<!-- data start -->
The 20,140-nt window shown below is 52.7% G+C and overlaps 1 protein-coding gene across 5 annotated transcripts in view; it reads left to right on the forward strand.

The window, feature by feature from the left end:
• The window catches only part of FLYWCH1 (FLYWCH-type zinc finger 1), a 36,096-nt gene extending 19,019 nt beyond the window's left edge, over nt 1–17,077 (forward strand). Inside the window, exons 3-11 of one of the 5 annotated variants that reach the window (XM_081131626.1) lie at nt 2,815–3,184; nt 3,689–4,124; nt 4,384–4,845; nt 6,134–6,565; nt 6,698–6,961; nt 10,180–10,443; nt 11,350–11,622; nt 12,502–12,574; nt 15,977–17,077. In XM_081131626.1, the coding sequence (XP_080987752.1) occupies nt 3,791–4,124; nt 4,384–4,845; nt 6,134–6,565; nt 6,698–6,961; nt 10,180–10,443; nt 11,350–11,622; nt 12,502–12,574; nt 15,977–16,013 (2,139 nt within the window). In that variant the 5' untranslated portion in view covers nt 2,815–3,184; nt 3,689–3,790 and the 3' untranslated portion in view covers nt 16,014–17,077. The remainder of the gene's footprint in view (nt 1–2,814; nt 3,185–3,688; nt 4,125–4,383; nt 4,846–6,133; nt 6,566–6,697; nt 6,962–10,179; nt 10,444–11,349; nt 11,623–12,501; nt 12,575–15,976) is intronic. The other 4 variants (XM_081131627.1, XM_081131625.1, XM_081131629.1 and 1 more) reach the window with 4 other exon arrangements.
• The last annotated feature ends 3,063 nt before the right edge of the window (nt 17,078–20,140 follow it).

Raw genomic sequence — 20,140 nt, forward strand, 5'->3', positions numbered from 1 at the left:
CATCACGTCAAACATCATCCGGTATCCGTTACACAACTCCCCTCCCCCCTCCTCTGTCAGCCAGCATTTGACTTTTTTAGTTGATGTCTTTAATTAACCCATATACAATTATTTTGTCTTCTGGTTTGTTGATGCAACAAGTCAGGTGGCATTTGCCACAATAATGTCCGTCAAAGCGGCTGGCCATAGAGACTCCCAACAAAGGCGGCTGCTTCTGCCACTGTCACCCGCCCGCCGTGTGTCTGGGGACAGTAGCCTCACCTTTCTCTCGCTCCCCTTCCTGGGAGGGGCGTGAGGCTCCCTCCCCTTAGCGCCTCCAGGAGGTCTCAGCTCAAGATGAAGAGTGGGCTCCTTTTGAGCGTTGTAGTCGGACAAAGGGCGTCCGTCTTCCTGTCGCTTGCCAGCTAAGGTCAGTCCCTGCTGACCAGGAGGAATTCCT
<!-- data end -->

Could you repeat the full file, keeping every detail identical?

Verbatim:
The 20,140-nt window shown below is 52.7% G+C and overlaps 1 protein-coding gene across 5 annotated transcripts in view; it reads left to right on the forward strand.

The window, feature by feature from the left end:
• The window catches only part of FLYWCH1 (FLYWCH-type zinc finger 1), a 36,096-nt gene extending 19,019 nt beyond the window's left edge, over nt 1–17,077 (forward strand). Inside the window, exons 3-11 of one of the 5 annotated variants that reach the window (XM_081131626.1) lie at nt 2,815–3,184; nt 3,689–4,124; nt 4,384–4,845; nt 6,134–6,565; nt 6,698–6,961; nt 10,180–10,443; nt 11,350–11,622; nt 12,502–12,574; nt 15,977–17,077. In XM_081131626.1, the coding sequence (XP_080987752.1) occupies nt 3,791–4,124; nt 4,384–4,845; nt 6,134–6,565; nt 6,698–6,961; nt 10,180–10,443; nt 11,350–11,622; nt 12,502–12,574; nt 15,977–16,013 (2,139 nt within the window). In that variant the 5' untranslated portion in view covers nt 2,815–3,184; nt 3,689–3,790 and the 3' untranslated portion in view covers nt 16,014–17,077. The remainder of the gene's footprint in view (nt 1–2,814; nt 3,185–3,688; nt 4,125–4,383; nt 4,846–6,133; nt 6,566–6,697; nt 6,962–10,179; nt 10,444–11,349; nt 11,623–12,501; nt 12,575–15,976) is intronic. The other 4 variants (XM_081131627.1, XM_081131625.1, XM_081131629.1 and 1 more) reach the window with 4 other exon arrangements.
• The last annotated feature ends 3,063 nt before the right edge of the window (nt 17,078–20,140 follow it).

Raw genomic sequence — 20,140 nt, forward strand, 5'->3', positions numbered from 1 at the left:
CATCACGTCAAACATCATCCGGTATCCGTTACACAACTCCCCTCCCCCCTCCTCTGTCAGCCAGCATTTGACTTTTTTAGTTGATGTCTTTAATTAACCCATATACAATTATTTTGTCTTCTGGTTTGTTGATGCAACAAGTCAGGTGGCATTTGCCACAATAATGTCCGTCAAAGCGGCTGGCCATAGAGACTCCCAACAAAGGCGGCTGCTTCTGCCACTGTCACCCGCCCGCCGTGTGTCTGGGGACAGTAGCCTCACCTTTCTCTCGCTCCCCTTCCTGGGAGGGGCGTGAGGCTCCCTCCCCTTAGCGCCTCCAGGAGGTCTCAGCTCAAGATGAAGAGTGGGCTCCTTTTGAGCGTTGTAGTCGGACAAAGGGCGTCCGTCTTCCTGTCGCTTGCCAGCTAAGGTCAGTCCCTGCTGACCAGGAGGAATTCCT